by the business. If the business line rings at 7:30 pm
and business hours ended at 6:30 pm, let the answering
machine pick it up. In other words, shut the door on
the business at the end of the day.

=> Don't Let Home Intrude on Business

Just as you must jealously guard your personal time,
so too you must insulate the business from intrusions
on the home front. So, when friends who know you
work from home suggest you play hookey to hang out
with them during business hours, say no. Schedule
hanging out with friends for your personal time.

If you're at odds with each other about something to do
with your personal lives, don't let it affect how you work
together in the business. Focus on the task at hand,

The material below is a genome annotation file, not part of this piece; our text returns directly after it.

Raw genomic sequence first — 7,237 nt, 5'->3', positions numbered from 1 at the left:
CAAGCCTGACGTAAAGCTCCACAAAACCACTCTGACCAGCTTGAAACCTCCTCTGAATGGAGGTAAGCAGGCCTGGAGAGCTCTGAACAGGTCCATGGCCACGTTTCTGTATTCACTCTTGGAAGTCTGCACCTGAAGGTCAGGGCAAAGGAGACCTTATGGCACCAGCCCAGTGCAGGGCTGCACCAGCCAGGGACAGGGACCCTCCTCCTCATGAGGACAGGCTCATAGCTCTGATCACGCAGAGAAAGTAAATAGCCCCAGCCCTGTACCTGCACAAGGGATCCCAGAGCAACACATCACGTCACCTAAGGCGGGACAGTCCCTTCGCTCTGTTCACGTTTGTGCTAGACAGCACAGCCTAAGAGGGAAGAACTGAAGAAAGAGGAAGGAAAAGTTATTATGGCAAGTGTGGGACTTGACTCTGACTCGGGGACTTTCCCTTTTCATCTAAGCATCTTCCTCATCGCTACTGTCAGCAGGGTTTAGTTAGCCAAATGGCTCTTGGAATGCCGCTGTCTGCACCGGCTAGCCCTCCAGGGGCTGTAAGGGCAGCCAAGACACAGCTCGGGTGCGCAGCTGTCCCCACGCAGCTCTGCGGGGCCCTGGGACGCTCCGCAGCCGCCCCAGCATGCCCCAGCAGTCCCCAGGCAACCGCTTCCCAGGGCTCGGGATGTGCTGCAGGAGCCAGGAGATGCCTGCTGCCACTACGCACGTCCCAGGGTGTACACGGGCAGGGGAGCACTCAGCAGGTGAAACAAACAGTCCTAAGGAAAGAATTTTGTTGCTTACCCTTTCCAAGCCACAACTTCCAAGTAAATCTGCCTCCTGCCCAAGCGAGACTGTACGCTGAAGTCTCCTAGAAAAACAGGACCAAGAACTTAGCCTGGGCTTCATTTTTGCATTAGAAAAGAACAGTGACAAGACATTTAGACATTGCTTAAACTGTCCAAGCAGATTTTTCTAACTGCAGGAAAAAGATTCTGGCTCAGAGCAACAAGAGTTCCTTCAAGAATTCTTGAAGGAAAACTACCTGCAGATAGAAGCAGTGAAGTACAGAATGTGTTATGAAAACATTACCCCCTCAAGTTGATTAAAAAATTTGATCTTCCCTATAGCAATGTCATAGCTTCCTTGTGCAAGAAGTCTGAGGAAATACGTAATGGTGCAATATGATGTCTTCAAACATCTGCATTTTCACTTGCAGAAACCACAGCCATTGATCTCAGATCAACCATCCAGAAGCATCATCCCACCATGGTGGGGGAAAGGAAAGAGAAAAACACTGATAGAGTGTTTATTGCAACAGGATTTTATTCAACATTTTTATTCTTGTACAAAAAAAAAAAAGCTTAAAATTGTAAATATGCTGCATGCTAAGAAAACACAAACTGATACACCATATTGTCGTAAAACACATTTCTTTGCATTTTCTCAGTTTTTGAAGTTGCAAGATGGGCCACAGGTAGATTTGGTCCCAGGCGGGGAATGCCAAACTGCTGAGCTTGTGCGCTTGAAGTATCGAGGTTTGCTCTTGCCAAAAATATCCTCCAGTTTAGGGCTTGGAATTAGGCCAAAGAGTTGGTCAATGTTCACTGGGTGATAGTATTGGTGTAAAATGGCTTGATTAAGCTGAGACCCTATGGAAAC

not your feelings about the personal issue. If it's getting
in the way, resolve it. Don't let resentment undermine
your working effectiveness.


Finally, there's a myriad of issues that are deserving of
whole articles in themselves. They're listed here just as
thought starters.

=> Family Demands

If you have children, there may be times when family
demands can shift the commitment to the business of
one or either of you. During such times, make sure it's
only one of you whose commitment has shifted. Plan for
what you will do if, for example, a child gets sick.

=> Outside Interests

To keep your relationship fresh and interesting, you should
both pursue interests that are independent of the business
and each other.

=> Separate Space

You live and work together. That's a LOT of togetherness.
Everyone needs personal space. If possible, have separate
work areas so you're not under each other's feet ALL the

=> Capital Sufficiency

Make sure you have sufficient capital to sustain you through
the start-up phase of your business.

=> Where Did They Get the Money for That?